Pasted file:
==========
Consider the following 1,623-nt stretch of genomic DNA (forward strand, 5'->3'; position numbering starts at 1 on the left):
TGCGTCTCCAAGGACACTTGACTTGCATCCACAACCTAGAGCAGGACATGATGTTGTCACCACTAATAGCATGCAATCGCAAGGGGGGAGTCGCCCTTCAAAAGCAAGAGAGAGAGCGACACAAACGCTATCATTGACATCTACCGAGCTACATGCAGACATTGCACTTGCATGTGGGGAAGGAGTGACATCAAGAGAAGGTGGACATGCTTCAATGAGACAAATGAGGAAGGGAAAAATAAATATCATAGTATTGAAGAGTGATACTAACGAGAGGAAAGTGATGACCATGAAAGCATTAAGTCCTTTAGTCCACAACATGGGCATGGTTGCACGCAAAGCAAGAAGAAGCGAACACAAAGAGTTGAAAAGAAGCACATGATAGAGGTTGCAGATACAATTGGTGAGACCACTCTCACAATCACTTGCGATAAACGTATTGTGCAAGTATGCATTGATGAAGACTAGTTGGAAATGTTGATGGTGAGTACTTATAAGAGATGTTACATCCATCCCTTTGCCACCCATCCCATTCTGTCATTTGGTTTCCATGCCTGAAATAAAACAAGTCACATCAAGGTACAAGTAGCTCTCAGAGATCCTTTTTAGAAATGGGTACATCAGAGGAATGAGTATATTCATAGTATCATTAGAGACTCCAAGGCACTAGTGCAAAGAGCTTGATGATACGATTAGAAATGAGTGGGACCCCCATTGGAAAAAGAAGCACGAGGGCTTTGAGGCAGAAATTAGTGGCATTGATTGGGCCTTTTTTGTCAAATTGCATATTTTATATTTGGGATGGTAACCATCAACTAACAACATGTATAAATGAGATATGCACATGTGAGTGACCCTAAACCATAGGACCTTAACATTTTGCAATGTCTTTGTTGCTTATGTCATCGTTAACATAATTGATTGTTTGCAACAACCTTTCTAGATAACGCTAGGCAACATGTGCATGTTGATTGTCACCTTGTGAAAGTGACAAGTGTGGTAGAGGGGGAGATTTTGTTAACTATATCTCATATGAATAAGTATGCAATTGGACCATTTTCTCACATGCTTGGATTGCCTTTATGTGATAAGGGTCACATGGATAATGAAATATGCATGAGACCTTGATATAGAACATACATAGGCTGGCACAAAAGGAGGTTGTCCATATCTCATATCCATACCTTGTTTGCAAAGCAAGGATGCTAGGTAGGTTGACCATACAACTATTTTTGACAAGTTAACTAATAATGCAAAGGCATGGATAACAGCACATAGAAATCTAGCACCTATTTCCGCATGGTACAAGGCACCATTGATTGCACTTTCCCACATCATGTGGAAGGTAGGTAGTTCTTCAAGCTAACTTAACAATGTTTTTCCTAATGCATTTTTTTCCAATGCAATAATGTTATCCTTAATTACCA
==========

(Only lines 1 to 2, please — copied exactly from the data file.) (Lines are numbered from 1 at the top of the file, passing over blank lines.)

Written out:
Consider the following 1,623-nt stretch of genomic DNA (forward strand, 5'->3'; position numbering starts at 1 on the left):
TGCGTCTCCAAGGACACTTGACTTGCATCCACAACCTAGAGCAGGACATGATGTTGTCACCACTAATAGCATGCAATCGCAAGGGGGGAGTCGCCCTTCAAAAGCAAGAGAGAGAGCGACACAAACGCTATCATTGACATCTACCGAGCTACATGCAGACATTGCACTTGCATGTGGGGAAGGAGTGACATCAAGAGAAGGTGGACATGCTTCAATGAGACAAATGAGGAAGGGAAAAATAAATATCATAGTATTGAAGAGTGATACTAACGAGAGGAAAGTGATGACCATGAAAGCATTAAGTCCTTTAGTCCACAACATGGGCATGGTTGCACGCAAAGCAAGAAGAAGCGAACACAAAGAGTTGAAAAGAAGCACATGATAGAGGTTGCAGATACAATTGGTGAGACCACTCTCACAATCACTTGCGATAAACGTATTGTGCAAGTATGCATTGATGAAGACTAGTTGGAAATGTTGATGGTGAGTACTTATAAGAGATGTTACATCCATCCCTTTGCCACCCATCCCATTCTGTCATTTGGTTTCCATGCCTGAAATAAAACAAGTCACATCAAGGTACAAGTAGCTCTCAGAGATCCTTTTTAGAAATGGGTACATCAGAGGAATGAGTATATTCATAGTATCATTAGAGACTCCAAGGCACTAGTGCAAAGAGCTTGATGATACGATTAGAAATGAGTGGGACCCCCATTGGAAAAAGAAGCACGAGGGCTTTGAGGCAGAAATTAGTGGCATTGATTGGGCCTTTTTTGTCAAATTGCATATTTTATATTTGGGATGGTAACCATCAACTAACAACATGTATAAATGAGATATGCACATGTGAGTGACCCTAAACCATAGGACCTTAACATTTTGCAATGTCTTTGTTGCTTATGTCATCGTTAACATAATTGATTGTTTGCAACAACCTTTCTAGATAACGCTAGGCAACATGTGCATGTTGATTGTCACCTTGTGAAAGTGACAAGTGTGGTAGAGGGGGAGATTTTGTTAACTATATCTCATATGAATAAGTATGCAATTGGACCATTTTCTCACATGCTTGGATTGCCTTTATGTGATAAGGGTCACATGGATAATGAAATATGCATGAGACCTTGATATAGAACATACATAGGCTGGCACAAAAGGAGGTTGTCCATATCTCATATCCATACCTTGTTTGCAAAGCAAGGATGCTAGGTAGGTTGACCATACAACTATTTTTGACAAGTTAACTAATAATGCAAAGGCATGGATAACAGCACATAGAAATCTAGCACCTATTTCCGCATGGTACAAGGCACCATTGATTGCACTTTCCCACATCATGTGGAAGGTAGGTAGTTCTTCAAGCTAACTTAACAATGTTTTTCCTAATGCATTTTTTTCCAATGCAATAATGTTATCCTTAATTACCA